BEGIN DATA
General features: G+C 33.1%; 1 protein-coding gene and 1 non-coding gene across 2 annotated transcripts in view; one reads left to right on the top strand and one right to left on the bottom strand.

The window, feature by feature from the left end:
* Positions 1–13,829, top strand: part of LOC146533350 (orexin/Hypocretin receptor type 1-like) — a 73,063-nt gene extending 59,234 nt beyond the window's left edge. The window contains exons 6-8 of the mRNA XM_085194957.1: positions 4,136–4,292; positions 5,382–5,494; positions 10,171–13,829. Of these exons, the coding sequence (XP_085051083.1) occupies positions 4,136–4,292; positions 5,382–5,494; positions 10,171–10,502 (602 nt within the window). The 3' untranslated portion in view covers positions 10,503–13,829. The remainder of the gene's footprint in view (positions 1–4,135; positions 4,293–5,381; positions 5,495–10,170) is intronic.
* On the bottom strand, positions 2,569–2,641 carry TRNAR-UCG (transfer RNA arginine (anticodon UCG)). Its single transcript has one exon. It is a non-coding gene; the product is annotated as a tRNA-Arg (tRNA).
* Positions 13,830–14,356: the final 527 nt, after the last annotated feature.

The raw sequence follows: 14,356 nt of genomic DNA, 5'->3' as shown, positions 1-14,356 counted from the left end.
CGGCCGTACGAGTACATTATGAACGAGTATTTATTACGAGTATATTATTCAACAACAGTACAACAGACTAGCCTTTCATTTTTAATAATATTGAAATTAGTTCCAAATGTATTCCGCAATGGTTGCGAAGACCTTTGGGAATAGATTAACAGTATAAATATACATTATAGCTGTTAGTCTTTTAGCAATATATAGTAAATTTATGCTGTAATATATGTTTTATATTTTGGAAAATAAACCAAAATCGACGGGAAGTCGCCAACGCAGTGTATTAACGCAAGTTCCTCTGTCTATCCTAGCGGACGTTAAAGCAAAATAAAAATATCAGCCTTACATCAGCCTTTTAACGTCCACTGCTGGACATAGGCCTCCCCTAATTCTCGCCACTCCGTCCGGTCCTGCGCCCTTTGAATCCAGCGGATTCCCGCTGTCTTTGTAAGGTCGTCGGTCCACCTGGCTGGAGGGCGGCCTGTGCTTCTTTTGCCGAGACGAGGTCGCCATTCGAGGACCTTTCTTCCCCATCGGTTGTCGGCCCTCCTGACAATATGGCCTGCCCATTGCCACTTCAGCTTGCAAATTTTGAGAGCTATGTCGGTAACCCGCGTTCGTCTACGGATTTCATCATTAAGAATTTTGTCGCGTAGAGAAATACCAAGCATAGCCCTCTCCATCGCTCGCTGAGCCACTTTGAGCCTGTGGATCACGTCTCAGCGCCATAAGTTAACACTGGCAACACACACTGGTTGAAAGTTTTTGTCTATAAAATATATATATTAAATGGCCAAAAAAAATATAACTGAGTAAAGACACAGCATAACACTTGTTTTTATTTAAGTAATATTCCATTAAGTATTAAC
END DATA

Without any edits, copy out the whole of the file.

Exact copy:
General features: G+C 33.1%; 1 protein-coding gene and 1 non-coding gene across 2 annotated transcripts in view; one reads left to right on the top strand and one right to left on the bottom strand.

The window, feature by feature from the left end:
* Positions 1–13,829, top strand: part of LOC146533350 (orexin/Hypocretin receptor type 1-like) — a 73,063-nt gene extending 59,234 nt beyond the window's left edge. The window contains exons 6-8 of the mRNA XM_085194957.1: positions 4,136–4,292; positions 5,382–5,494; positions 10,171–13,829. Of these exons, the coding sequence (XP_085051083.1) occupies positions 4,136–4,292; positions 5,382–5,494; positions 10,171–10,502 (602 nt within the window). The 3' untranslated portion in view covers positions 10,503–13,829. The remainder of the gene's footprint in view (positions 1–4,135; positions 4,293–5,381; positions 5,495–10,170) is intronic.
* On the bottom strand, positions 2,569–2,641 carry TRNAR-UCG (transfer RNA arginine (anticodon UCG)). Its single transcript has one exon. It is a non-coding gene; the product is annotated as a tRNA-Arg (tRNA).
* Positions 13,830–14,356: the final 527 nt, after the last annotated feature.

The raw sequence follows: 14,356 nt of genomic DNA, 5'->3' as shown, positions 1-14,356 counted from the left end.
CGGCCGTACGAGTACATTATGAACGAGTATTTATTACGAGTATATTATTCAACAACAGTACAACAGACTAGCCTTTCATTTTTAATAATATTGAAATTAGTTCCAAATGTATTCCGCAATGGTTGCGAAGACCTTTGGGAATAGATTAACAGTATAAATATACATTATAGCTGTTAGTCTTTTAGCAATATATAGTAAATTTATGCTGTAATATATGTTTTATATTTTGGAAAATAAACCAAAATCGACGGGAAGTCGCCAACGCAGTGTATTAACGCAAGTTCCTCTGTCTATCCTAGCGGACGTTAAAGCAAAATAAAAATATCAGCCTTACATCAGCCTTTTAACGTCCACTGCTGGACATAGGCCTCCCCTAATTCTCGCCACTCCGTCCGGTCCTGCGCCCTTTGAATCCAGCGGATTCCCGCTGTCTTTGTAAGGTCGTCGGTCCACCTGGCTGGAGGGCGGCCTGTGCTTCTTTTGCCGAGACGAGGTCGCCATTCGAGGACCTTTCTTCCCCATCGGTTGTCGGCCCTCCTGACAATATGGCCTGCCCATTGCCACTTCAGCTTGCAAATTTTGAGAGCTATGTCGGTAACCCGCGTTCGTCTACGGATTTCATCATTAAGAATTTTGTCGCGTAGAGAAATACCAAGCATAGCCCTCTCCATCGCTCGCTGAGCCACTTTGAGCCTGTGGATCACGTCTCAGCGCCATAAGTTAACACTGGCAACACACACTGGTTGAAAGTTTTTGTCTATAAAATATATATATTAAATGGCCAAAAAAAATATAACTGAGTAAAGACACAGCATAACACTTGTTTTTATTTAAGTAATATTCCATTAAGTATTAAC